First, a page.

Most (but not all for sure) systems after 2009 actually have. Those people in between might be affected, yes.

As for running Fedora on a pre-2008 system...well, that would be imho at the very least...weird.
Even with the conservative Debian / Ubuntu & derivatives, and you frequently see that stuff,
doesn't really work properly 'out of the box' anymore.
If it runs like an aging paraplegic dog on userland level...what's the point in the first place, UEFI or not UEFI.
But...most Fedora users are developers / programmers (and furthermore, most - but not all - kernel devs use Fedora).
Kinda doubt they rebuild the kernel on such old systems...
they naturally use at least relatively new hardware (and even then, i'm probably underplaying it).

That's what Fedora's end user base is for the most part, not people who want to revive in...2021,
their Fujitsu Siemens from 2004 that they had stashed in the attic.
Fedora is famous after all for carrying patches (kernel, xorg) possibly not-even-yet-upstream for newer hardware,
not for maintaining custom workarounds for computers from the previous decade (that would be eg. Antix i'd believe)...
Fedora RHEL9 was also looking at dropping support for older processors recently.

Furthermore, although their proposals do indeed start somewhat on the 'radical' side,
in due course of their semi-internal discussions, they always seem to find a reasonable in-between balance.
Based on what their target end-user base is, it makes perfect sense to want to cut-off the slack here or there.

In any case, a moot point, as already stated above,
by the end of the year / early next year, Intel will support only UEFI, so...
It's already a bit weird in 2021 running 64-bit OS (eg. with Ubuntu having dropped 32-bit in 2018), but...
continuing to boot via Legacy / CSM 16-bit BIOS (and i believe even such is emulated?)...

So yeah, in 5-6 yrs from now...i'd find it kinda weird in say 2026 for eg. Canonical,
to actively 'bother' supporting installation in say...Sandybridge systems or earlier.
Simply because none of their paid clients will be using such as well - only diy hobbyists at home.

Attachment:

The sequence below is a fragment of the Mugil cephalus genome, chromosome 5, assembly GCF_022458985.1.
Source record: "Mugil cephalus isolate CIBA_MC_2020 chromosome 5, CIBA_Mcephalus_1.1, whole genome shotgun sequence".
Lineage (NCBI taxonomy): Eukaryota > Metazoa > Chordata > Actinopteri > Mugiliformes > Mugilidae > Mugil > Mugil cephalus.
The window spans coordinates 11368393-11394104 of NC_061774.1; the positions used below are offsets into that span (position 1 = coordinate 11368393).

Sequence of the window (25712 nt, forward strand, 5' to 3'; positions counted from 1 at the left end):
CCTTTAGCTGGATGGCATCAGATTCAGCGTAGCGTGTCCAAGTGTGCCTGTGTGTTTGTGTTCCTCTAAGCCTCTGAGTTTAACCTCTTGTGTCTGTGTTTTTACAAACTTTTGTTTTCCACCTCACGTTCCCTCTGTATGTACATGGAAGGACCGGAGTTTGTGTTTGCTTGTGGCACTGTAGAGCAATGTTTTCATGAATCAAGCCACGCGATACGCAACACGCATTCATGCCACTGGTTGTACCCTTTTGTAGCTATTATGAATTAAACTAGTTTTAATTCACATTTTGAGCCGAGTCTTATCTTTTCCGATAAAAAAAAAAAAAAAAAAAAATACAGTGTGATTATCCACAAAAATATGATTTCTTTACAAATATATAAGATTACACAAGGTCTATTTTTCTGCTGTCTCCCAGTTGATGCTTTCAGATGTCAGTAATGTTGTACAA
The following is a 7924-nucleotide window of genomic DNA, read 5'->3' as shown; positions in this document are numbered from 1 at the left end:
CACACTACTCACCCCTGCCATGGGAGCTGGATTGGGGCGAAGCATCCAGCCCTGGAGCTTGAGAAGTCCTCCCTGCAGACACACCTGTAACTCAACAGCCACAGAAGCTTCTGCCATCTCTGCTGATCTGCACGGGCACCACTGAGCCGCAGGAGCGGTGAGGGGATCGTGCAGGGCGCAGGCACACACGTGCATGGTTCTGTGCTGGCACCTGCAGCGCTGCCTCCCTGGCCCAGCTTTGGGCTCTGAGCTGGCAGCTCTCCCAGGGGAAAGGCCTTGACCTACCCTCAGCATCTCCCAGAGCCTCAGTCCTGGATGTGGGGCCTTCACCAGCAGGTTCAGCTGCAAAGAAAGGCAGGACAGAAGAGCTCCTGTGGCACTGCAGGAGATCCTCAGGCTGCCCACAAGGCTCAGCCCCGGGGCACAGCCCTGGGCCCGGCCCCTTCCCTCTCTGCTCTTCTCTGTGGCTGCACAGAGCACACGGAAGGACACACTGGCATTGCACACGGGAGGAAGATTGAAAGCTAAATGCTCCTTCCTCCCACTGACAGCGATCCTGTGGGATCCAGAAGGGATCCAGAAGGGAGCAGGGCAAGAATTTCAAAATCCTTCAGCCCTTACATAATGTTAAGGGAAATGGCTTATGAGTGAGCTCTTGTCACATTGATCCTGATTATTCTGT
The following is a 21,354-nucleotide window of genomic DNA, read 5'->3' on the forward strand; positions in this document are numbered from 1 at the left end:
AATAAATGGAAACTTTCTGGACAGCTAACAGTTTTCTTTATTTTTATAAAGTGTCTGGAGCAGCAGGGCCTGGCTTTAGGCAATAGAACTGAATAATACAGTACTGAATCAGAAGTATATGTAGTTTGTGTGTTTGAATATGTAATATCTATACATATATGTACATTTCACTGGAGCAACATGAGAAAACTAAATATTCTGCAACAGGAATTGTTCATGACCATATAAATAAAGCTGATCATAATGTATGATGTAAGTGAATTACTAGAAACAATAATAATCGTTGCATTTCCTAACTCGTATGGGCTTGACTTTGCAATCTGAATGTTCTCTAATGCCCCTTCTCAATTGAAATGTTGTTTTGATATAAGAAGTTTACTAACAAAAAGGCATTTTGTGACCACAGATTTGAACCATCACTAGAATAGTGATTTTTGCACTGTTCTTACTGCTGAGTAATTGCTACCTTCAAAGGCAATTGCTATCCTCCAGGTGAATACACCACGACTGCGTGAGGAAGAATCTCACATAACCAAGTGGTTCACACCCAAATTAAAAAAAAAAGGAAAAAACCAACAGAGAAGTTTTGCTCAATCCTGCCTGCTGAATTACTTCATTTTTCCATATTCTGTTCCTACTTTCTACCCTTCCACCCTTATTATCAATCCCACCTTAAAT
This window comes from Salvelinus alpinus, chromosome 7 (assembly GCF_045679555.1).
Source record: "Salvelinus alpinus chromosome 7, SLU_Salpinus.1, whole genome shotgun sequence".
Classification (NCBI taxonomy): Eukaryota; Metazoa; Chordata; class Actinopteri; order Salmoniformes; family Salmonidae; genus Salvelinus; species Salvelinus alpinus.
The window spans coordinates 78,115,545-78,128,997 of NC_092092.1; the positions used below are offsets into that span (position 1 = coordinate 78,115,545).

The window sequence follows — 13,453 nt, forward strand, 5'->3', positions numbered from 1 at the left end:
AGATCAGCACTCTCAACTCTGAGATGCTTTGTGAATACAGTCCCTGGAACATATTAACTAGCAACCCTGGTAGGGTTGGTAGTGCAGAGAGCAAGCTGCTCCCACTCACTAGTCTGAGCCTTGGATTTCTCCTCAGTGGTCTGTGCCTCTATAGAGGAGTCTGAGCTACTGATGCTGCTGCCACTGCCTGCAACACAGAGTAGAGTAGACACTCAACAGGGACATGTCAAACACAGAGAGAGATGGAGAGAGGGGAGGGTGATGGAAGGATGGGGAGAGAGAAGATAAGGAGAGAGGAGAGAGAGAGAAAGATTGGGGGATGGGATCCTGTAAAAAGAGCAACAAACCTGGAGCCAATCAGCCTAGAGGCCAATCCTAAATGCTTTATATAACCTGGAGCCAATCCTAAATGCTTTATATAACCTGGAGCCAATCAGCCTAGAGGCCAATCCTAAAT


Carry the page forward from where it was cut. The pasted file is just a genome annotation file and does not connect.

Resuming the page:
Not to mention that stuff like SecureBoot become more & more popular in the actual corporate world...

..."No worries, people". Never really had any worries myself about UEFI in the first place... why would I? :P :)
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Re: The end is nigh...

Post by Portreve »

I'd no idea the removal of old architecture and legacy BIOS support brought Sol's imminent exhaustion of hydrogen (and therefore burning of only helium, which raises the temperature and causes expansion, eventually engulfing Mercury, Venus, and then Earth, and transformation into a brown dwarf) that much closer.

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Re: The end is nigh...

Post by zshlover »

Portreve wrote:
Fri Jul 03, 2020 10:58 pm
I'd no idea the removal of old architecture and legacy BIOS support brought Sol's imminent exhaustion of hydrogen (and therefore burning of only helium, which raises the temperature and causes expansion, eventually engulfing Mercury, Venus, and then Earth, and transformation into a brown dwarf) that much closer.
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Re: The end is nigh...

Post by rambo919 »

Given all the headaches it causes and the ability of M$ to simply shut everyone else out if they really wanted to.... or to leave backdoors into other OS's which might partially be what the whole new linux in windows thing is actually about.... I see no real benefit to UEFI beyond the cosmetic.
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Re: The end is nigh...

Post by cliffcoggin »

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Re: The end is nigh...

Post by Terryphi »

rambo919 wrote:
Tue Jul 07, 2020 7:34 am
Given all the headaches it causes and the ability of M$ to simply shut everyone else out if they really wanted to.... or to leave backdoors into other OS's which might partially be what the whole new linux in windows thing is actually about.... I see no real benefit to UEFI beyond the cosmetic.